North Carolina Deluge of Absentee-Ballot Requests Shows Why Trump’s Terrified of Mail-In Voting
Republican absentee-ballot requests are up around 40 percent, while Democrats have shot up almost 600 percent.
We are in the midst of a massive transition to mail-in voting, one that was accelerated by the coronavirus. In the bellwether state of North Carolina, where Republicans will hold part of this year’s pandemic-disrupted convention, requests for absentee ballots have soared among registered Democrats from 6,868 in 2016 to 46,856 in 2020 while registered Republicans are seeing a modest jump from 6,736 in 2016 to 9,229 in 2020.
Unaffiliated voters, who don’t align with either major political party, have also requested an unprecedented number of absentee ballots, leaping from 4,546 in 2016 to 30,912 in 2020. So from roughly even starting numbers in 2016, Democratic and Unaffiliated voters’ requests are both up about 580 percent, while Republicans are up just 37 percent.
“For the state, this is really unheard of,” says Michael Bitzer, a political science professor at Catawba college in Salisbury, North Carolina. “Typically, in a presidential year, 5 percent of the vote total is mail-in, and usually Republicans tend to dominate, and it turns into votes. It’s very much a Republican advantage while early voting is slightly more Democratic.”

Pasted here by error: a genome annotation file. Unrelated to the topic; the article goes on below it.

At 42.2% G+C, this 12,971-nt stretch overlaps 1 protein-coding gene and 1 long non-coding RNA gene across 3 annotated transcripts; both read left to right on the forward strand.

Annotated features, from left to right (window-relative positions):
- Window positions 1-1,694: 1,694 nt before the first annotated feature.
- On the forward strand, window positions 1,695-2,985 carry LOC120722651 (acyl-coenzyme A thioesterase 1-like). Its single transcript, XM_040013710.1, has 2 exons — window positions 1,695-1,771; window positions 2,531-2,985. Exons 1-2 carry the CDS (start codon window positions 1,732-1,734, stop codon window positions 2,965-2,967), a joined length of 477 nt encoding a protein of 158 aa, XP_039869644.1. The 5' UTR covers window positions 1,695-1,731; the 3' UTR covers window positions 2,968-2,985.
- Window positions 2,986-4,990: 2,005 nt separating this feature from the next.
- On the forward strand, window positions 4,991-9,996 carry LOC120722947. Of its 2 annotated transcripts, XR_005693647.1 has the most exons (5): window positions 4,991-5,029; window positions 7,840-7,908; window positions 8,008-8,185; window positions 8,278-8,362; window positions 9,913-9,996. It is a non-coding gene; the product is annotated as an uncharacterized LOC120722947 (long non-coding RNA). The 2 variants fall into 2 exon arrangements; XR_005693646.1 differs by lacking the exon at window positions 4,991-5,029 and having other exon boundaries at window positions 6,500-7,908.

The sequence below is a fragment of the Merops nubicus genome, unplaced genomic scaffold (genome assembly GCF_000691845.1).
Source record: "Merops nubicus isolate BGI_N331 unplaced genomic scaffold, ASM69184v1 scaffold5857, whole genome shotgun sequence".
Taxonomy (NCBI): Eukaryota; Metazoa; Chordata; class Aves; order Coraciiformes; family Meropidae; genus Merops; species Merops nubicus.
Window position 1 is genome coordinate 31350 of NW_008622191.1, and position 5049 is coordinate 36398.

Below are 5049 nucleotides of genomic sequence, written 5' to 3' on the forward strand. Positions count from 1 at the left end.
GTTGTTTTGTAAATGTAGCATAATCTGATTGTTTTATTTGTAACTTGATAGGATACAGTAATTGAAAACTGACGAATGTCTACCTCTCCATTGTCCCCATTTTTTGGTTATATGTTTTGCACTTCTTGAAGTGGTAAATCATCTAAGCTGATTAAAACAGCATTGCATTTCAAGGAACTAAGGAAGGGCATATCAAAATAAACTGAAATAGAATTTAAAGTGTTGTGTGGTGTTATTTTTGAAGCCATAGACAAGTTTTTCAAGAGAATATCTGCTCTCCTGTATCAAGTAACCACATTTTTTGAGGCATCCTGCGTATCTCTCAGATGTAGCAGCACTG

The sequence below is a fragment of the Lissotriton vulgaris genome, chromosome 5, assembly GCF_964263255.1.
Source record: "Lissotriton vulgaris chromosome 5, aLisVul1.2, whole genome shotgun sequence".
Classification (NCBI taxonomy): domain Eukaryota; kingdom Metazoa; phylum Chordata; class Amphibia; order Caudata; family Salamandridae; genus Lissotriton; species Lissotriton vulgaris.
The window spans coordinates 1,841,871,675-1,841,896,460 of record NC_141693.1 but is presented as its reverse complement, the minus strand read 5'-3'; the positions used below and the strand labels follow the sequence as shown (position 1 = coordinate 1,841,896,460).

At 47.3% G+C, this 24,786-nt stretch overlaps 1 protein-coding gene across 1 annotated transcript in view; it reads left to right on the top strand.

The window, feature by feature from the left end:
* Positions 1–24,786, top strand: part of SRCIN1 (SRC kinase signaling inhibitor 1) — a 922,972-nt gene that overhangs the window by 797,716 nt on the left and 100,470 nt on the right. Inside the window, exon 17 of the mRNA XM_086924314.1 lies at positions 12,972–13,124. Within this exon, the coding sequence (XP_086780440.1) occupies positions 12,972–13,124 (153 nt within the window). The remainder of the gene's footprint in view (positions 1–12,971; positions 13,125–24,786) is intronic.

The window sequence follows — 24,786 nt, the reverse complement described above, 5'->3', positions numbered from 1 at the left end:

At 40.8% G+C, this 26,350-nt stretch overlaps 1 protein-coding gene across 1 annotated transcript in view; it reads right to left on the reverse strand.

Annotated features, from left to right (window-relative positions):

While Democrats have ramped up voter registration, this grassroots surge appears to have been spurred by the virus and widespread discontent over President Trump’s failure to curb its spread rather than party efforts.
With Trump regularly maligning mail-in voting, the state GOP has tried to insulate local elected officials from his ire. A recent mailing to registered Republicans features Trump tweeting, “Absentee Ballots are fine because you have to go through a precise process to get your voting privilege," while blocking out the second half of the tweet where he says, “Not so with Mail-ins. Rigged Election!!! 20% fraudulent ballots?”